There’s an old joke in which a young man, visiting the Stanford campus, sees a professor and asks: ‘Where are the bathrooms at?’
The professor replies: ‘Here at Stanford, we do not end our sentences with a preposition.’ So the kid rephrases: ‘Fine. Where are the bathrooms at, asshole?’
Kristine Flaherty, aka K. Flay, is neither the academic nor the rule-breaker archetype. She’s a little bit of both.
Standard demographic boxes would pigeonhole her as a 26-year-old, white Stanford graduate (with degrees in both psychology and sociology). But she’s also a female rapper/producer from the Bay Area, who’s opened for Snoop Dogg and Ludacris.
Flaherty grew up in suburban Chicago, an environment she describes as “a little Stepford Wives-y”.
Aside from what she heard on mainstream radio, she didn’t come into contact with much rap. Then in 2003, she moved to the Bay Area and her ears were opened to underground hip hop. It wasn’t culture shock, she explains, but rather “cultural inundation”.
“Growing up, I was very regimented,” she says. “I was super focused on school and found comfort by controlling my day-to-day life. When I got to college… that fell away. I was in a mind-state where I was ready to open up to different ideas.”
Impressed that local radio supported homegrown artists like E-40, Flaherty immersed herself in Bay Area hip hop, while also taking influence from UK rappers like Dizzee Rascal and Wiley.
“It felt similar to Bay Area stuff because it was hyper-local and non-traditional in rhythmic patterns and flow,” she explains.
She played a few shows on campus but remained focused on her studies until graduation, during which time producer AmpLive – of hip hop duo Zion I – encouraged her to bring the technical side of beat production and mixing into a live setting.
Today, her live shows are a confident display. K.Flay stands behind her tabletop of electronic goodies and creates live beats.
Once they’re good and looping, she steps out in front, throws herself around the stage and keeps audiences laughing with her stream-of-consciousness, almost Dadaist, banter.
She’s released a series of mixtapes and EPs, with 2011’s ‘I Stopped Caring in ’96’ and this year’s ‘Eyes Shut’ gaining recognition beyond the local scene. But a career in rap, post-Stanford, was never a conscious goal.
“I sort of stumbled into it,” she recalls. “Everybody has this thing in their life, where you end up in a situation, even if it’s just a party on a random Saturday night, where you’re like, ‘What the hell happened to make me end up in this living room?’ That’s kind of how I feel about the music stuff.”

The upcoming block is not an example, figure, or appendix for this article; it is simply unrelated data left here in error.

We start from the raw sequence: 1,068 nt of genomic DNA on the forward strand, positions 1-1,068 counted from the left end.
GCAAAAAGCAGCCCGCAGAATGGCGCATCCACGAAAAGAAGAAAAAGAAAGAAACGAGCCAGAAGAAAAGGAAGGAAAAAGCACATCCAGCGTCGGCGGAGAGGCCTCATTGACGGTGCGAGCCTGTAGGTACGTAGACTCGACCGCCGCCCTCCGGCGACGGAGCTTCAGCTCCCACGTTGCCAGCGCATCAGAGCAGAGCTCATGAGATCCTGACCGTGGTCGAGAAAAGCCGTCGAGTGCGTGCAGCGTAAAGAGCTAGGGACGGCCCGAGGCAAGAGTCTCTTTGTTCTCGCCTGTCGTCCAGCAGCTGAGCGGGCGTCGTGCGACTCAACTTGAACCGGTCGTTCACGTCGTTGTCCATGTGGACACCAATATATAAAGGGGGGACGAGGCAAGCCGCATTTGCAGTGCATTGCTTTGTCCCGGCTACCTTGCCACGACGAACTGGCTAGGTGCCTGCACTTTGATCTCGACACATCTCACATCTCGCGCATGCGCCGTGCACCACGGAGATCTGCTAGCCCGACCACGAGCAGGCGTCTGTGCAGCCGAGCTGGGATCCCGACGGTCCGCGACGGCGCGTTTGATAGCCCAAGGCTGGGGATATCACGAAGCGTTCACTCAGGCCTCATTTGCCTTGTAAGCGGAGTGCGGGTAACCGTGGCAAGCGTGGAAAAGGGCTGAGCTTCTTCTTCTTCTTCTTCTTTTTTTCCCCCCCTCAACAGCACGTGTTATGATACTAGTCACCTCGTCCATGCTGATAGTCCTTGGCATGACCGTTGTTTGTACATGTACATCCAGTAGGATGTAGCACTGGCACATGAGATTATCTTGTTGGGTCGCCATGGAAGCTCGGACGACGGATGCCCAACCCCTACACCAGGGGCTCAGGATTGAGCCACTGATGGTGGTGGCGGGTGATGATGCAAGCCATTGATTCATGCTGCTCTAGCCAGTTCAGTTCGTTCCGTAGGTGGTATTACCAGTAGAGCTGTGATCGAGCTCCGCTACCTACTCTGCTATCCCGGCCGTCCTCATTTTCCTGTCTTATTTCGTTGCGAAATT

“Regimented, disciplined and sober” is how Flaherty describes her life until age 23. Now, thanks to the touring lifestyle, she’s living “significantly faster and looser”.
As such, she’s found herself questioning, “who I really was and which part of me was fooling myself, if either”. Her friends and family never envisioned her on this path.
“They think this is the strangest thing ever,” she laughs, adding that her mother and stepfather attend every Oakland show.
But when it comes to fitting in, Flaherty thinks about those tick boxes a lot less than everyone else, despite the fact that she doesn’t fit the hip hop mould.
“The female whiteness has been, more than anything, this weird novelty component which can initially discredit me, which I understand,” admits Flaherty.
But despite prejudice from haters, Flaherty thrives on changing people’s minds. ‘I didn’t want to like you but I did’ is a post-show comment she hears a lot.
“It can work to my disadvantage but more often than not people are intrigued at the very least,” she explains.
“Even though I’ve had bad shows and made bad songs, at the time I wrote or performed them, I was very sincere… It’s hard to really shit on someone who’s being genuine, even if you don’t like what they’re doing.”
K.Flay may not be alone in what she does, but she’s not about to fall in step with artists like fellow Oakland rapper Kreayshawn or Australia’s Iggy Azalea. For one thing, she doesn’t feel the need to sexualise herself or produce the next party hit.
“They’re doing upbeat, party, ‘have fun’ music whereas my music is getting increasingly depressing as time goes on,” she says, laughing.
“For the most part, in order for a female performer to be a viable artist on a mass scale, they have to be hypersexual. It doesn’t exist for males in a comparable way. I’m not making it a part of what I’m doing. I don’t know if that’s working.”
And as for acceptance? Even if it matters, she’s not about to chase it. “I have come to the comfortable realisation that not everyone’s going to like what you do,” she says.
“We’re coming to this point where young people grew up with rap music as part of pop music. The way that people in their twenties understand hip hop is very different to how people in their thirties think about it. But one of the core principles of hip hop and rap is authenticity and self-expression.
“Besides, I like the fact that being a white female makes me a little bit of an underdog,” she continues. “People are ready to confirm that I’m terrible and that’s kind of cool. [Underdog stories] make the best movies…
“At the end of the day, I think it’s good to have more people in an underrepresented group doing whatever it is because it makes it less of a novelty. The more women who are doing it in a visible way, the better.”